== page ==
A classroom is a community in miniature, one with its own rhythms, rules, and connective threads. Educators are not only teachers, they are relationship-builders: in the classroom, they respond to physical cues from students, use body language to convey and encourage empathy and engagement, and energize through dialogue and instant feedback.

Online learning has challenged this dynamic, but it also presents opportunities to think outside the box. Even prior to the COVID-19 pandemic, a 2017 study found that one-third of all higher education students were enrolled in online classes, with 13% exclusively attending online. The number of students enrolled in online education has increased over the past 14 consecutive years, even as overall enrollment has declined.

The potential upsides of this mode of learning are numerous and important, including increased flexibility and greater accessibility for students. But the losses are real, too. A poll of students during COVID-19 shows that an overwhelming 86% say they miss interacting with other students, while 85% wish they had access to face-to-face time with their professors.

From study groups to note sharing, the dynamic group learning that occurs alongside casual social interaction is a vital piece of the higher education experience. There’s an academic benefit to community building, as well: In one study of a large-enrollment university biology class, researchers found that when students felt comfortable in their group, content mastery increased by 27.5%. Community building in the classroom also encourages active involvement in the learning process, promotes critical thinking skills, and contributes to an environment more conducive to retention and comprehension. And beyond all that, it gives students a sense of safety and connection—something that is hugely important in a time of extraordinary upheaval.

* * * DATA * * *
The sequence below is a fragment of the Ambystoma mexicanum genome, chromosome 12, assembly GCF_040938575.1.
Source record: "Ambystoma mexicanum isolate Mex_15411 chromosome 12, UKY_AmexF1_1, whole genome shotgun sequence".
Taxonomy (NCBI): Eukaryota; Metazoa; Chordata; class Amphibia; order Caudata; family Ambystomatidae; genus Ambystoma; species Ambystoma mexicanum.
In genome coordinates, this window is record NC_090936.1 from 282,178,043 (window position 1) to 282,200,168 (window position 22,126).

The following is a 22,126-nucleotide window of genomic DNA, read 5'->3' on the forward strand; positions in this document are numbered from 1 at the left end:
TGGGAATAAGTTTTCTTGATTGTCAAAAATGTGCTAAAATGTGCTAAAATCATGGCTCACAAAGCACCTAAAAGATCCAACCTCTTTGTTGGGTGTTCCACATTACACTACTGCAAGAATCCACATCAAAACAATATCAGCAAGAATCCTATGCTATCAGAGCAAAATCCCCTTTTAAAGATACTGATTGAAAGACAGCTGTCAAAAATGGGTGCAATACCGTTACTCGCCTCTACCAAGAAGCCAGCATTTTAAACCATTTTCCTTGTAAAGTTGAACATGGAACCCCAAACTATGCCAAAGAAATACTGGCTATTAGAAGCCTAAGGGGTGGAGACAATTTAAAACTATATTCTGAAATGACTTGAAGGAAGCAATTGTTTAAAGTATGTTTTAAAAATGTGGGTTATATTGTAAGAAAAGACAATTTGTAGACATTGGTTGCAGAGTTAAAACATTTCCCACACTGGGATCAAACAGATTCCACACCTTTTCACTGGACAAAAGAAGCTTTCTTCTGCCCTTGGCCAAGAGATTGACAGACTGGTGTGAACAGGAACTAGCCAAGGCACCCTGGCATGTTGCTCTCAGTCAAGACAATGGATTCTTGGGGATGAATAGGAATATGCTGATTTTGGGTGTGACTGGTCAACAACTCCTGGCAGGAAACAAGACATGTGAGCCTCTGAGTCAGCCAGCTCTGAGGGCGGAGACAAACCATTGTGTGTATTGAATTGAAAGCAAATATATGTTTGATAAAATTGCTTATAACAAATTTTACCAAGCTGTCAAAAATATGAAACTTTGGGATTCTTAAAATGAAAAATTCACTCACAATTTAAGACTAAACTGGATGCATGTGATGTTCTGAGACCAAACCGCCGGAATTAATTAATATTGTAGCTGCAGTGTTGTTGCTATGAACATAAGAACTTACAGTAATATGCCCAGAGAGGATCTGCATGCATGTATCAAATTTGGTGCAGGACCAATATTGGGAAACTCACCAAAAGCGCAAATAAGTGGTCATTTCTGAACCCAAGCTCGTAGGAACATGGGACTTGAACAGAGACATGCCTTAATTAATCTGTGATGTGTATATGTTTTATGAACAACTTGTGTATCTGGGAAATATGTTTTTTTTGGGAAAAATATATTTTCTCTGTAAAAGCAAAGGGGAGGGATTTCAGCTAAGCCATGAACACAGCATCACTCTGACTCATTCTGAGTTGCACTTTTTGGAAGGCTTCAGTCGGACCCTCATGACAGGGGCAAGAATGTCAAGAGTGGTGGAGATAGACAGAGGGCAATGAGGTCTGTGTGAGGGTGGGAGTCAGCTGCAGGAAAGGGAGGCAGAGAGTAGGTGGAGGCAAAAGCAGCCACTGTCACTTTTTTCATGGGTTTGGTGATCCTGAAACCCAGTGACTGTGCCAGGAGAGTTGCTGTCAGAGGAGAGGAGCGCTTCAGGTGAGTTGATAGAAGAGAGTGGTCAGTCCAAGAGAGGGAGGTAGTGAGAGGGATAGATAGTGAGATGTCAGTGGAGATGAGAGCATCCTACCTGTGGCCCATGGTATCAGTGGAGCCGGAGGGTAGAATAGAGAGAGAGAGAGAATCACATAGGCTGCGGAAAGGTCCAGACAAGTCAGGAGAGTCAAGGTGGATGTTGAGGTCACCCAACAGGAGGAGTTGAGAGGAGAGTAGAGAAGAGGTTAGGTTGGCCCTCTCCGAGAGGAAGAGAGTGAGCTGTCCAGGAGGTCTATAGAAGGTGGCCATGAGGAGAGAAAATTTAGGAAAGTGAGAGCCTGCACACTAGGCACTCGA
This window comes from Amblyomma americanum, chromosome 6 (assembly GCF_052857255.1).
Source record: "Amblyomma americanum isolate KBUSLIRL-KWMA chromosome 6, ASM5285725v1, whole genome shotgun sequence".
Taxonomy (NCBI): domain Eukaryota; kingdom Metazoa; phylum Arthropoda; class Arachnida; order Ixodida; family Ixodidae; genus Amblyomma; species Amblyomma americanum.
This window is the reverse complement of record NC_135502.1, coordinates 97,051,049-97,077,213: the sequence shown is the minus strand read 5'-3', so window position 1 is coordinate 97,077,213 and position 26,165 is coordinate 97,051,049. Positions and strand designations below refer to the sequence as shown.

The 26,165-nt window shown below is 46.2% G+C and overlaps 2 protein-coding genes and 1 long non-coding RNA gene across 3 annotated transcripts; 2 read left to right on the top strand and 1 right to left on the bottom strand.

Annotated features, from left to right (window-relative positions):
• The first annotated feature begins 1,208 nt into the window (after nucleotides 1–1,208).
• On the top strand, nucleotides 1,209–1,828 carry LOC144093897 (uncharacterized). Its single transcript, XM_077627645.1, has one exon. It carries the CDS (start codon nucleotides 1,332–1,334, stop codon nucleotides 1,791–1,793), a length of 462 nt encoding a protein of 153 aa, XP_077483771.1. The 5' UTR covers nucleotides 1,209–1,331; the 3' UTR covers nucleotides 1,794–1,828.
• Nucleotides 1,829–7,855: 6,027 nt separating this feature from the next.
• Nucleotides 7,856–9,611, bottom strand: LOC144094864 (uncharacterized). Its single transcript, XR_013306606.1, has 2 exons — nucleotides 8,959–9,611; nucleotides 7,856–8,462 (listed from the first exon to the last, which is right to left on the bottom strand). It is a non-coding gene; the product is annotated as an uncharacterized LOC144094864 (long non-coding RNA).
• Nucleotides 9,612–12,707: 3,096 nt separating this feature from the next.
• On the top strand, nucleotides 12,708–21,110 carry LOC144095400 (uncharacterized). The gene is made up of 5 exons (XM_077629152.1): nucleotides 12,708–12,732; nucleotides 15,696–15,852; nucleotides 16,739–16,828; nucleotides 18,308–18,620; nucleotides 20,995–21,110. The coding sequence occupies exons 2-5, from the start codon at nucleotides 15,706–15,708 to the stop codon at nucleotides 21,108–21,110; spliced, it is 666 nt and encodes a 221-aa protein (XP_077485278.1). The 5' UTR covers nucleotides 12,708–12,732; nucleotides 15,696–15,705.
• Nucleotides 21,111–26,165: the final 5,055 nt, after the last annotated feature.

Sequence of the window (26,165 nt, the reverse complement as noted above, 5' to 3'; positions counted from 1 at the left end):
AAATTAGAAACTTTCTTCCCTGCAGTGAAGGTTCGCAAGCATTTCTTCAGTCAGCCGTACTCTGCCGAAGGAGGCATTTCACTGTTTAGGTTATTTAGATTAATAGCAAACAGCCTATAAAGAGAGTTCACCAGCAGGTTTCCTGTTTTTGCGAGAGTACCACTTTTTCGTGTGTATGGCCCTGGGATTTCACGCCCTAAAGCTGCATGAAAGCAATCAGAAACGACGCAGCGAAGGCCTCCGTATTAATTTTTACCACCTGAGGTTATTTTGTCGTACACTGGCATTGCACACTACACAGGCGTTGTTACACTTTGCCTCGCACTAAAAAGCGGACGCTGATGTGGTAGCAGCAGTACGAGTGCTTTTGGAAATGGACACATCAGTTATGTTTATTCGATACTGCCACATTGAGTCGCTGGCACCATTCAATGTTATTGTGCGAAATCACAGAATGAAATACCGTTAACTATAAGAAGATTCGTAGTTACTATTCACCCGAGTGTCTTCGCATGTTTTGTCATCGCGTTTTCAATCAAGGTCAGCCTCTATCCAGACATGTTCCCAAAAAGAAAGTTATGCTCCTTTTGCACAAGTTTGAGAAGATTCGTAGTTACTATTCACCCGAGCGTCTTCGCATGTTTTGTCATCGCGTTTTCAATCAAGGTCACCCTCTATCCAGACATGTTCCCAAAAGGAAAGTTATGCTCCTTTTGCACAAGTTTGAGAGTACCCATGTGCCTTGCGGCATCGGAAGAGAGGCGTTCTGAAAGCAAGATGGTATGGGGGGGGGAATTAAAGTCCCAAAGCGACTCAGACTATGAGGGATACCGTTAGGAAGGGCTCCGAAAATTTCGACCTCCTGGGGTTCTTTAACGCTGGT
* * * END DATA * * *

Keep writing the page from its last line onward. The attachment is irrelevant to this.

For educators, online classes offer an opportunity to reexamine how community functions, and how it can be created despite obstacles. The suggestions we’ve gathered acknowledge the unique challenges of the form, and offer ways to support students navigating a strange, demanding environment. They also recognize that educators and students alike are experiencing their own individual struggles, and may not be able to show up for their communities in the way they might in a “normal” classroom setting.

(Note: We acknowledge that not all of these ideas will work for every class size, subject, or format. Adapt as you see fit—you know your students best!)

  • The shift to online learning runs the risk of “dehumanizing” both professors and students. Rather than jumping immediately into coursework or announcements, you could dedicate the first few minutes of class to a quick mental and emotional health check, or even a simple round robin. Invite students to share a one-word description of their current state in the Zoom group chat; for workshops, synchronized breathwork or even a short collective meditation could be a powerful unifier. (We also have a collection of icebreakers over here!)